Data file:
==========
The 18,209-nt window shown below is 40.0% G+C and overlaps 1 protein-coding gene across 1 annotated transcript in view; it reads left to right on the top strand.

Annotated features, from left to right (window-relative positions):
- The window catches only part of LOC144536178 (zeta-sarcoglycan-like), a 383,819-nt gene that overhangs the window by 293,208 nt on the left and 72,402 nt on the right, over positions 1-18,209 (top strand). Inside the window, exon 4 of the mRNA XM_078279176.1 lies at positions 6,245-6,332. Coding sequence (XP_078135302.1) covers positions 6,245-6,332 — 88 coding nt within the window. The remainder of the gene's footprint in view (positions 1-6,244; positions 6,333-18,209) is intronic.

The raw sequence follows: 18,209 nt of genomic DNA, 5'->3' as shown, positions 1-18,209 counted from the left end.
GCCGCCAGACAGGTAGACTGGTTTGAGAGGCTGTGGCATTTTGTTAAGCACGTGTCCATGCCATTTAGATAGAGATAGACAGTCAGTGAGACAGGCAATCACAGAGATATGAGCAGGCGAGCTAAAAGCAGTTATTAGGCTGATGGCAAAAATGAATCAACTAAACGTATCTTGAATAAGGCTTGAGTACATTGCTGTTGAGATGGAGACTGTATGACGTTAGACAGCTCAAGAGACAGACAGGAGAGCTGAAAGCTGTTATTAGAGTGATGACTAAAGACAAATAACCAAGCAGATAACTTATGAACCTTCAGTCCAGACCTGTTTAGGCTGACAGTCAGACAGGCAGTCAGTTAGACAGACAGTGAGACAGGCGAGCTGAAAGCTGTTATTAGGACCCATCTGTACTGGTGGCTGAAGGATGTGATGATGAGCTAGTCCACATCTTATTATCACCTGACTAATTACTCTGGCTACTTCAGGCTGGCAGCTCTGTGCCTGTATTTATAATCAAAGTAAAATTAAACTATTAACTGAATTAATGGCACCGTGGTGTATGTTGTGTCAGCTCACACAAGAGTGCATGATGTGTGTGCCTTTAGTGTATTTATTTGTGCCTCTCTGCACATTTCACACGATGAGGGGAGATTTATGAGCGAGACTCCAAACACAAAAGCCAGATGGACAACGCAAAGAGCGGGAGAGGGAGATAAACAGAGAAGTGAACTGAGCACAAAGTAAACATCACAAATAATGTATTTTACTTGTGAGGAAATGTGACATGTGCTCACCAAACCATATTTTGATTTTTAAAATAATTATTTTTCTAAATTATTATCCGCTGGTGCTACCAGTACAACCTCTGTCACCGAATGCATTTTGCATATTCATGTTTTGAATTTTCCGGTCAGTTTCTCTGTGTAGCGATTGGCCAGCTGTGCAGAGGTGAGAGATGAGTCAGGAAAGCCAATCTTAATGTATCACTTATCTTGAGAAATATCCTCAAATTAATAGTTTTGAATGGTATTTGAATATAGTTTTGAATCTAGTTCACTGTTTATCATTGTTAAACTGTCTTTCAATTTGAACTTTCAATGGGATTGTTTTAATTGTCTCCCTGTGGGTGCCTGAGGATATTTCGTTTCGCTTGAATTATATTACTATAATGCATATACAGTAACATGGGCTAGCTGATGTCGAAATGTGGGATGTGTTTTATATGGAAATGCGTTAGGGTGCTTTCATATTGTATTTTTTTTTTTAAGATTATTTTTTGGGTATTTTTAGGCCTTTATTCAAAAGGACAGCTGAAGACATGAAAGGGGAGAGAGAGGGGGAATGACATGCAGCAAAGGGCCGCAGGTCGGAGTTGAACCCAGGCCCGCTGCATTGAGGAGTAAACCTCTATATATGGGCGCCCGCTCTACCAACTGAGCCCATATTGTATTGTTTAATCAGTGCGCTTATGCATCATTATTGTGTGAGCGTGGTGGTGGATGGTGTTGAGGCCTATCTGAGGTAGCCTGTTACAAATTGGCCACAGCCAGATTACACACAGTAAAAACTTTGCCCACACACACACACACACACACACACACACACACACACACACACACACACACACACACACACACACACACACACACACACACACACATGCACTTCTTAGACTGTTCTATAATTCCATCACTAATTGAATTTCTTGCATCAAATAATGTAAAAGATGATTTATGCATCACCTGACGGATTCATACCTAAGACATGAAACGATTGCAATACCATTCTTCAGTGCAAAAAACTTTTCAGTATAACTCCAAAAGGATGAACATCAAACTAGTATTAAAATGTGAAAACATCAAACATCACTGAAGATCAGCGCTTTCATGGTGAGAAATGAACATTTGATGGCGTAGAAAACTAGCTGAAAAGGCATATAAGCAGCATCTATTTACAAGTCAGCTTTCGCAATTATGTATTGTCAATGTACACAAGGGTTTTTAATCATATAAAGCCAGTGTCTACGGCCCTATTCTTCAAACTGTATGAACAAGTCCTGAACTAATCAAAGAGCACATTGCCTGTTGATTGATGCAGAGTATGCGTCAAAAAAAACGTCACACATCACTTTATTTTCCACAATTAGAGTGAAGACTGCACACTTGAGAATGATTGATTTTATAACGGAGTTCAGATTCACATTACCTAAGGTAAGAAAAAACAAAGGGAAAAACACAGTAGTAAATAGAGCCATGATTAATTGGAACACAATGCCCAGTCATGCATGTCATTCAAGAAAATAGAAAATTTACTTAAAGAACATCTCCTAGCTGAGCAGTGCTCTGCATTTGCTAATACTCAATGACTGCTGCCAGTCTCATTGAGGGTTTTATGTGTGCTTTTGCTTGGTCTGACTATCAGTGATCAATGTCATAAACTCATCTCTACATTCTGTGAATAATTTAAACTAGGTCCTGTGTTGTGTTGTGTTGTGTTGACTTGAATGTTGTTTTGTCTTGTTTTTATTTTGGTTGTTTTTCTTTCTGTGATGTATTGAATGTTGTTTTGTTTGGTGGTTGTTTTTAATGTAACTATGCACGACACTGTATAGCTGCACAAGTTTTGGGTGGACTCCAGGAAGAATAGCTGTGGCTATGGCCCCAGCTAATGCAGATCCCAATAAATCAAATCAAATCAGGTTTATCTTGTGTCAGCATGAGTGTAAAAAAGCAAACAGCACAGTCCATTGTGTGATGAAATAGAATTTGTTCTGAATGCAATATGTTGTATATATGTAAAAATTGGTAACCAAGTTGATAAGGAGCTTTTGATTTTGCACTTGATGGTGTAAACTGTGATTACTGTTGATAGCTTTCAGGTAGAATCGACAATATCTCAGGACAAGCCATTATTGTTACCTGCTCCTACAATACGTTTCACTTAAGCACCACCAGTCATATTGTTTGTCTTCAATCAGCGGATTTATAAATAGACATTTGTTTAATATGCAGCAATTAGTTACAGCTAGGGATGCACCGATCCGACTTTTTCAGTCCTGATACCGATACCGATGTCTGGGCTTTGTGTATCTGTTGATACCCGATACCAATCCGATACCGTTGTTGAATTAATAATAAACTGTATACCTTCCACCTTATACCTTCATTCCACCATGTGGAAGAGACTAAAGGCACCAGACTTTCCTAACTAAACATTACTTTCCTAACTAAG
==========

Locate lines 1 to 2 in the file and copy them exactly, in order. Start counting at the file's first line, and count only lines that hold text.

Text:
The 18,209-nt window shown below is 40.0% G+C and overlaps 1 protein-coding gene across 1 annotated transcript in view; it reads left to right on the top strand.

Annotated features, from left to right (window-relative positions):